National Right to Work Foundation fights Labor Board’s decision to promote monopoly unionism in virtually every workplace in America
Washington, DC (March 2, 2012) – Today, a federal judge upheld the National Labor Relations Board's (NLRB) power to enforce its controversial new rule requiring virtually every employer in the country to post biased information about employee rights online and in the workplace, even if they've never committed a violation or been accused of unfair labor practices.
The judge ruled that, if an employer fails to post the notice, it can be found to have committed an unfair labor practice and that fact can be used as evidence of "anti-union animus" in other cases in which an employer is accused of violating federal labor law.
The National Right to Work Legal Defense Foundation in conjunction with the National Federation of Independent Business (NFIB) filed the lawsuit challenging the notice posting rules with the United States District Court for the District of Columbia.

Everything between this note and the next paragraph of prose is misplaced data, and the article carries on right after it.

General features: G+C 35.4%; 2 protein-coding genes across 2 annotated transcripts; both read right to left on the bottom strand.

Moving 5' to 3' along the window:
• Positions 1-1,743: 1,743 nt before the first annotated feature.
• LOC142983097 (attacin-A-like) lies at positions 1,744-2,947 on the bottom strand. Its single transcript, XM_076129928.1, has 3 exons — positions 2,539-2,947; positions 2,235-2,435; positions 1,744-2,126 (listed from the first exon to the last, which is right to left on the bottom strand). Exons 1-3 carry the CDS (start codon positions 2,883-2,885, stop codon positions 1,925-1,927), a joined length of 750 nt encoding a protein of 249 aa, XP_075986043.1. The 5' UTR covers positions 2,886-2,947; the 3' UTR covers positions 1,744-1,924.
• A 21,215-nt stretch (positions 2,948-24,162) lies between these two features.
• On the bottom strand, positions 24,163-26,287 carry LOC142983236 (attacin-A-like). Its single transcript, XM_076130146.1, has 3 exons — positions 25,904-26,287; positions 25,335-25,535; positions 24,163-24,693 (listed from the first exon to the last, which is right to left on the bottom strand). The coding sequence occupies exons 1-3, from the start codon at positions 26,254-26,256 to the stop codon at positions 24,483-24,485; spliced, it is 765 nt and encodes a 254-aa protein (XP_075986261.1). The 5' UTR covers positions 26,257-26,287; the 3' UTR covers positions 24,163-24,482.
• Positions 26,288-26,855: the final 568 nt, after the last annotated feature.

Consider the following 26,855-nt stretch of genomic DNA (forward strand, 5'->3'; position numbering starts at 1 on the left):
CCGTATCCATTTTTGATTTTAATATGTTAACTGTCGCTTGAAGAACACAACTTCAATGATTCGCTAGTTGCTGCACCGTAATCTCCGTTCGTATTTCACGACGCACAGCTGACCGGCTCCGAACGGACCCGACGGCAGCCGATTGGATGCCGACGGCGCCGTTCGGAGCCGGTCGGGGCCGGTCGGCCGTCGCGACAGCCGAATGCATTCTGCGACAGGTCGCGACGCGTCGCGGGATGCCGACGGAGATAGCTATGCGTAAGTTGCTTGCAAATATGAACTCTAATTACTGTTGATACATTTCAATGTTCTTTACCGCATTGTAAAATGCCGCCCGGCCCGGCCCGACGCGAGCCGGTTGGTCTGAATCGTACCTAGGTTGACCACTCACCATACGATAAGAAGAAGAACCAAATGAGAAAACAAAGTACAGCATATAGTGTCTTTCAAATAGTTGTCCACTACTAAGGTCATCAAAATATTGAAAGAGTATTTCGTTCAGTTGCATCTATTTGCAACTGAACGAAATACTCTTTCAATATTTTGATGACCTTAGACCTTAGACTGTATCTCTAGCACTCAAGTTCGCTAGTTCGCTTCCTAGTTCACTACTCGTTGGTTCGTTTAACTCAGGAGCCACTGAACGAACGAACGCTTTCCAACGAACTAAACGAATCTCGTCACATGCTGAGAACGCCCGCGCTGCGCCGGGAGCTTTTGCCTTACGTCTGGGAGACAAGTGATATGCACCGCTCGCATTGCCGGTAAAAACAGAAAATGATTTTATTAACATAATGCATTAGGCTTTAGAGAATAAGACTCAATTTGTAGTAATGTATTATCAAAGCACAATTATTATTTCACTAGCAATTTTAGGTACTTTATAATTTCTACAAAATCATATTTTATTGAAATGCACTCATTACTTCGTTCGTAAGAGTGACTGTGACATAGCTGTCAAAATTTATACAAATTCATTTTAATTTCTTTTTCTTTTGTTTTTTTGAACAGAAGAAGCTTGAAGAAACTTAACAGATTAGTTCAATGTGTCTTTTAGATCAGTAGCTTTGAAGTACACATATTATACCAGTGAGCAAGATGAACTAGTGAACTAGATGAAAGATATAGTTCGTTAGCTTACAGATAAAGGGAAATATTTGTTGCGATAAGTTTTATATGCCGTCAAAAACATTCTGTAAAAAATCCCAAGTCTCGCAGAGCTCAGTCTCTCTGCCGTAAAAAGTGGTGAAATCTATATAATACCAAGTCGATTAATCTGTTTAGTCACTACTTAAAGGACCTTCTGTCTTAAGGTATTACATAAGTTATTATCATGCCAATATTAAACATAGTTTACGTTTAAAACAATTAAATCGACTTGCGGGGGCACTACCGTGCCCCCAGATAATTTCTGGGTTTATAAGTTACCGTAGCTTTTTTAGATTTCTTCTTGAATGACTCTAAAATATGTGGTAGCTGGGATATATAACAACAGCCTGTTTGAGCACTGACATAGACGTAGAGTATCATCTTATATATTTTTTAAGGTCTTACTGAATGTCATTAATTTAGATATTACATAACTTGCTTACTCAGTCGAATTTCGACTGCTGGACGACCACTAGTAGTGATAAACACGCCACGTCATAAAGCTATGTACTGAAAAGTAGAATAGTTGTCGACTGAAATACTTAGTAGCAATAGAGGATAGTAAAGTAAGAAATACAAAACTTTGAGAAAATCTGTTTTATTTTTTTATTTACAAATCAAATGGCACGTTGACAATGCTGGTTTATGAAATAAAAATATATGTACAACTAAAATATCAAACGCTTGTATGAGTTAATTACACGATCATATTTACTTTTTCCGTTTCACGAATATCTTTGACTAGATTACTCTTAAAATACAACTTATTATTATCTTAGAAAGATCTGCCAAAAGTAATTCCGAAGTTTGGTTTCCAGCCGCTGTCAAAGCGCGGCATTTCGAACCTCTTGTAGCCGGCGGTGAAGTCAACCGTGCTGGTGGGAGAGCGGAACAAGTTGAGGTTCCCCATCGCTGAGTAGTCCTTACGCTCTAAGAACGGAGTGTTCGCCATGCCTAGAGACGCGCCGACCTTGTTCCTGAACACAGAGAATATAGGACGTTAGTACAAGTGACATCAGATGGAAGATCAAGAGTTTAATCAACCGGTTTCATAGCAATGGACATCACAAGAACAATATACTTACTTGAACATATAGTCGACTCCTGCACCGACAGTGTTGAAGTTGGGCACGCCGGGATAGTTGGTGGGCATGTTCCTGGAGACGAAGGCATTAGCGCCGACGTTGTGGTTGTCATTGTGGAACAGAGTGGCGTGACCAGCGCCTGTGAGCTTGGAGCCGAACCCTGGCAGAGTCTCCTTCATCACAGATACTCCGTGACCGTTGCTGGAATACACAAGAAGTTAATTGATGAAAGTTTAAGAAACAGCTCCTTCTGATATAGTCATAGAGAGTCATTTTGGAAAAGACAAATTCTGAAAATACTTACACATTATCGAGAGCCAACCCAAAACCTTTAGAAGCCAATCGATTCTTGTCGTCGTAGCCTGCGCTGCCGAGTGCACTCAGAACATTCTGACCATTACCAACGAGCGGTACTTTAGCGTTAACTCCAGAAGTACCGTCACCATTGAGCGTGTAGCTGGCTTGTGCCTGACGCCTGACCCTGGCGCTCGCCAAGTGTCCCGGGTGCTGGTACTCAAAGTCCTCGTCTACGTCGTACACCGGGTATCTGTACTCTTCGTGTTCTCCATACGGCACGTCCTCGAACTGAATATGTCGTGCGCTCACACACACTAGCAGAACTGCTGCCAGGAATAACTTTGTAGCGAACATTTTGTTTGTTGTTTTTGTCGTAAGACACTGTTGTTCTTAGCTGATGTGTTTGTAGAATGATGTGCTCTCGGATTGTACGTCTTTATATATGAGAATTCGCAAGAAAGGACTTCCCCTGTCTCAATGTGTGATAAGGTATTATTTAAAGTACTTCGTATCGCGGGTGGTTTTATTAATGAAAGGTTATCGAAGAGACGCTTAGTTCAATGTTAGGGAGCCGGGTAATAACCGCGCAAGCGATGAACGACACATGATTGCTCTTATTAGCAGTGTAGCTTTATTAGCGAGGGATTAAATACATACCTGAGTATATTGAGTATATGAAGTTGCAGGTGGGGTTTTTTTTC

Patrick Semmens, Legal Information Director of the National Right to Work Foundation, had the following statement in the wake of the judge's ruling:
"It is unfortunate that the court rubberstamped the Obama NLRB's rule, giving union bosses another tool to push workers into forced union dues ranks, and threatening employers if they don’t display biased pro-compulsory unionism propaganda on their property.
The judge's ruling effectively requires every job provider in America, from Mom and Pop shops and small businesses to larger companies, even some religiously-affiliated organizations, to post biased notices about workers' rights, leaving the distorted NLRB requirement in place.
"In the past, employers were required to post notices of workers' rights only if they violated labor laws. However, the judge's decision turns that precedent on its head and almost guarantees that any job provider who fails to post a notice will face legal consequences.
"National Right to Work Foundation plans to appeal the court's decision."
National Right to Work Foundation attorneys argue that the NLRB has exceeded its authority granted by Congress and violated free speech guarantees of the First Amendment.